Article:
“It’s all about the prawns.” Sometimes the greatest things in the world can leave the most horrendous impact, making you scared to try them again, to open yourself up again. Despite W’s (Nicola Wren) opening exclamation, the crustaceans are not, in fact, to blame. Or at least, one shouldn’t be afraid of trying them one more time, with gusto. Replay is a one-woman show about facing the past and forgiving the people no longer with us. W, a young police officer, is gearing up for a big interview on her way to become one of the youngest sergeants in her district. Rigorously and stringently reviewing her responses, W is near-neurotic about her self-discipline. Yet all that is shattered when her mother sends her a cassette tape from her deceased older brother, Jamie, forcing a pain long ignored to the forefront of her mind. Weaving her way through the present, the past, and her haunted dreams, W brings the audience on an emotional ride through her memories of her brother and the decision on his place in her life today, now that he’s gone.
One-woman introspectives have been popular on the London and Fringe theater scene over the last few years, with the most successful rendition, Fleabag, being turned into its own television series. Compared to the many I had the fortune to review while in London, Replay will not be the most memorable. The language, character, and conceit are not quite unique enough to stick firmly in the mind. That being said, Replay is a moving tribute to a sister’s love for her big brother and the devastation that can be wreaked when that is lost. W struggles whether she should hold tightly onto her brother’s memory or purge him from her life entirely, a trying battle for all stories of loss, but especially when the one gone chose to leave. It is an import that I highly recommend people see while they have the chance.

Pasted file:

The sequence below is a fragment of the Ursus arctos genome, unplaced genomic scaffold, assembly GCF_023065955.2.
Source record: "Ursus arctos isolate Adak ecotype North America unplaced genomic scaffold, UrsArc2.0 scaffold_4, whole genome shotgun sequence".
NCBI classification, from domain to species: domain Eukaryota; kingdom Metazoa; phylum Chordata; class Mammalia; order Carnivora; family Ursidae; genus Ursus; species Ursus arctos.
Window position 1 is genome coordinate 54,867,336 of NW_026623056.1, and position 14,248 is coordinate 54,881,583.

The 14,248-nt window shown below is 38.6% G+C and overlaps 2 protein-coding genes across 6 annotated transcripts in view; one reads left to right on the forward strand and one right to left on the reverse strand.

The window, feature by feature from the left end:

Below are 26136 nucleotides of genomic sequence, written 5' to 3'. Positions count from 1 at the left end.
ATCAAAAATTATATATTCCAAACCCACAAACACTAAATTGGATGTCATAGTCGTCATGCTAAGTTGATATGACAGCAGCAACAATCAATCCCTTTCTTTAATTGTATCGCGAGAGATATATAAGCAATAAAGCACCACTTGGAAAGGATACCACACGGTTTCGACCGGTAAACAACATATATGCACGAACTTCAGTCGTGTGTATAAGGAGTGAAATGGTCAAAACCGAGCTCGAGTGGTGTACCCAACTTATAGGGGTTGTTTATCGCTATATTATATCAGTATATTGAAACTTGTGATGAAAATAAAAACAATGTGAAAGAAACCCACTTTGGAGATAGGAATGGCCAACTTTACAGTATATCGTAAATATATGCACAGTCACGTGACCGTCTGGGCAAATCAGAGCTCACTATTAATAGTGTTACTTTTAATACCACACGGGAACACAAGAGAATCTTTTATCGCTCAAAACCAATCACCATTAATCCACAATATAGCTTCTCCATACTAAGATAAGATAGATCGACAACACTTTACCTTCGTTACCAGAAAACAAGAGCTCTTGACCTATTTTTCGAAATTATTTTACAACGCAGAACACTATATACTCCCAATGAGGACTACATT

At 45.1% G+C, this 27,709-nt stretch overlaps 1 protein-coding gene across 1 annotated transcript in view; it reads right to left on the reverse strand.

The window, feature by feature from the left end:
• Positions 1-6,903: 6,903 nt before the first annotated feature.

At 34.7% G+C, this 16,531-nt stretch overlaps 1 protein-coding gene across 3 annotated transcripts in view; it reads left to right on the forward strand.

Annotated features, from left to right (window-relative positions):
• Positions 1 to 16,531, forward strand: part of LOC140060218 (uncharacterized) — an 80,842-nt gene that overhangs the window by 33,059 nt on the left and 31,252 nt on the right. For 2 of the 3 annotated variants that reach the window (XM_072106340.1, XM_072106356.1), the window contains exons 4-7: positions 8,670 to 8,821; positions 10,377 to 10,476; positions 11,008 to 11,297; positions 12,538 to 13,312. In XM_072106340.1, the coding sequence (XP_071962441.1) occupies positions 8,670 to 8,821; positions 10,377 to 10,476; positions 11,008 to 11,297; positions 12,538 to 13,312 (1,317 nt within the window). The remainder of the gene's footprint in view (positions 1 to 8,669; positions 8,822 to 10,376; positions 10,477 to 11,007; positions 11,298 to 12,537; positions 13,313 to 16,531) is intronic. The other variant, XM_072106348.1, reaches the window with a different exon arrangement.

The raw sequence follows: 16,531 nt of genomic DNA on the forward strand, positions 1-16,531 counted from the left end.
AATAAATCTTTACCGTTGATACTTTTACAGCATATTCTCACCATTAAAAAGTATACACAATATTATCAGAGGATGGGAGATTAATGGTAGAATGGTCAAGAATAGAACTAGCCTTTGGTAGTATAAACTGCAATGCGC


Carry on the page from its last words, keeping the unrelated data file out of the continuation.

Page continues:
Wren is particularly skilled at portraying other people through W’s gaze. Though she doesn’t become a child or an Indian cab driver, Wren manages to paint a picture so vivid it is like every character echoed on the stage. Peppered with childlike joy, Nicola Wren’s wide eyes and expressive face delightfully jump between her current hardened, but cracking mid-20-year-old and the imaginative, no shame little sister she had been. The genuine innocence on her face makes the knowledge of her heartbreak that much more devastating and relatable. Beautifully accompanying Wren’s committed performance are minimalistic, yet poignant sound and light designs. The three work together to capture the essence of the different locations W brings us. The audience is transported to the same London spots, distorted through the lens of both the magical mist of memories and the disappointing reality of today. This is not the first show to deal with the topic of loss and anger at those who leave us, but it finds its unique ground in the ease with which Wren reveals both the adult and the child.